Arroyo Grande officials have initially reviewed the ruling and don’t believe it will impact the city’s three-tier system, Public Works Director Geoff English said.

Higher costs in the tiered rates reflect a higher cost to deliver additional water. For example, additional groundwater pumping requires additional electricity, which requires additional staff costs, he said.

“We did not establish arbitrary and punitive conservation-minded rates in our top tiers,” he said.

In Nipomo’s case, the district has a four-tier structure that charges residential customers higher amounts based on use.

The main driving force behind the tiers is conservation, LeBrun said, but the rates are set to recover the district’s costs of providing the water.

“Conservation tiering has shown to be an effective tool in getting that per capita consumption down and keep it down,” he said.

Impact of ruling

The recent ruling does not make tiered pricing illegal. But agencies or cities have to show price increases are directly tied to the cost of the water.

The court said that San Juan Capistrano’s rate schedule charged residential customers $2.47 per unit in the first tier and $9.05 per unit in the fourth. One unit of water is equal to one hundred cubic feet, or about 748 gallons.

The decision states that nothing in Proposition 218 prevents water agencies from passing on the incrementally higher costs of expensive water to incrementally higher users, according to the ruling. But the law “does require they figure out the true cost of water, not simply draw lines based on water budgets.”

The Oceano Community Services District approved a water rate increase Monday in part to close a budget deficit in its water fund.

The increase, which goes into effect in May, will impose tiered drought emergency rates, adding additional charges based on water consumption. The board also included a “post-drought” plan that would reduce the rates again once the district board declares the drought emergency over.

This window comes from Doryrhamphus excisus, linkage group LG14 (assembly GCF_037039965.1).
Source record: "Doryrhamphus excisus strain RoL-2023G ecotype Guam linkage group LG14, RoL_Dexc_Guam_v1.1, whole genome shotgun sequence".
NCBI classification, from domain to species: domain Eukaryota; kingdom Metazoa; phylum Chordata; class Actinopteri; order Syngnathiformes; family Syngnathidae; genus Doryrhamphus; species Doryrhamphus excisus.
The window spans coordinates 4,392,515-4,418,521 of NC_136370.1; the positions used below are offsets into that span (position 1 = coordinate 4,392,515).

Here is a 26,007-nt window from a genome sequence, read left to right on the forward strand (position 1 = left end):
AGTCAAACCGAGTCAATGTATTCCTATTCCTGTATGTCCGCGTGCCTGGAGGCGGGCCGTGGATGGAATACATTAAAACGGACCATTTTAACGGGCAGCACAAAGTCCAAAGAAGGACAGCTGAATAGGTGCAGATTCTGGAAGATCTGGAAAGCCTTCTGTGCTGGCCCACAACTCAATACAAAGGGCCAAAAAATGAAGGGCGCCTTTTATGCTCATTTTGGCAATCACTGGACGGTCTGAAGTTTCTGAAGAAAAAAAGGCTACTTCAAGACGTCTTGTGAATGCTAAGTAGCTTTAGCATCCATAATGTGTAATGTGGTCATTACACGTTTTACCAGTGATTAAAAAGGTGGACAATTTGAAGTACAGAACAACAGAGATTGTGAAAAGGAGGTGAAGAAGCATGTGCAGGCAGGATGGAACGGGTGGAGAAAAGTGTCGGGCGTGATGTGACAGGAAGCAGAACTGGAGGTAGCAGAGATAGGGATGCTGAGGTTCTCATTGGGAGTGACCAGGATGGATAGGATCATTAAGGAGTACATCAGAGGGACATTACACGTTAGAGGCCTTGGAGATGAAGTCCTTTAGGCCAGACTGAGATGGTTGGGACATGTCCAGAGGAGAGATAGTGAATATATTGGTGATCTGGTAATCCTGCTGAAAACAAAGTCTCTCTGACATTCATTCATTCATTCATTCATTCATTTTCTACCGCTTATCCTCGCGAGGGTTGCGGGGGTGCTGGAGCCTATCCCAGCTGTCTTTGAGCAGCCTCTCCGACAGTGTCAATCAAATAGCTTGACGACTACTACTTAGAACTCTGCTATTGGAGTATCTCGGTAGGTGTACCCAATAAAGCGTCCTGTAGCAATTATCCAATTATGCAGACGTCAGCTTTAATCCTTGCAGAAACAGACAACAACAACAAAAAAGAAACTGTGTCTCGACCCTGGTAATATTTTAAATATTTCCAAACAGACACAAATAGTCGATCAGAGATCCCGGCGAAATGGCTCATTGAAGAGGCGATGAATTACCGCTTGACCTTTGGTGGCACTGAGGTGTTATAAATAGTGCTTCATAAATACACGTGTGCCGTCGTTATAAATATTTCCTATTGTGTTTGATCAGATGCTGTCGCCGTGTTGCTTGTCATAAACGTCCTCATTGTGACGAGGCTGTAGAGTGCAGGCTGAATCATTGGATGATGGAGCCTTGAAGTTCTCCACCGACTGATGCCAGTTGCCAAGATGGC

General Manager Paavo Ogren said the district made an effort to show how its costs would be covered through the tiered rates and tied some specific expenses — such as part of the cost to deliver state water — to its tiered rates.

“We demonstrated how we went about doing this, and that’s the stark contrast — they (San Juan Capistrano) didn’t provide any evidence as to how they calculated tiered rates,” he said.

The Los Osos Community Services District also has a tiered rate system, but the district declined to comment for this story, district general manager Kathy Kivley said.

Morro Bay hired a water rate consultant who has proposed four tiers based on cost, Public Works Director Rob Livick said.

“We are of the opinion that the proposed rate structure complies with the latest ruling,” Livick said. “The higher-use customers place a higher demand upon the system and require higher capacity to serve those customers.”

In Grover Beach, the tiered rates are based on system requirements, not conservation or damage to the system, Public Works Director Greg Ray said.

“Higher flow rates (higher usage) requires larger pipes, larger tanks, larger meters, greater pumping levels from greater well depths causing increases in power usage, higher treatment costs, and increases in other operating and maintenance costs,” he wrote in an email.

In Nipomo, customers will see a 30 percent rate increase in July when water starts flowing to the community through a pipeline from Santa Maria. The district will likely pursue another study of its water rates in a year to 18 months.

“We’ve been four-tier structure for three years now,” LeBrun said. “It’s been effective. Our per capita use has gone down. We expect to stay with tiered pricing, but we’ll look with eyes wide open and make sure the rate structures are defensible.”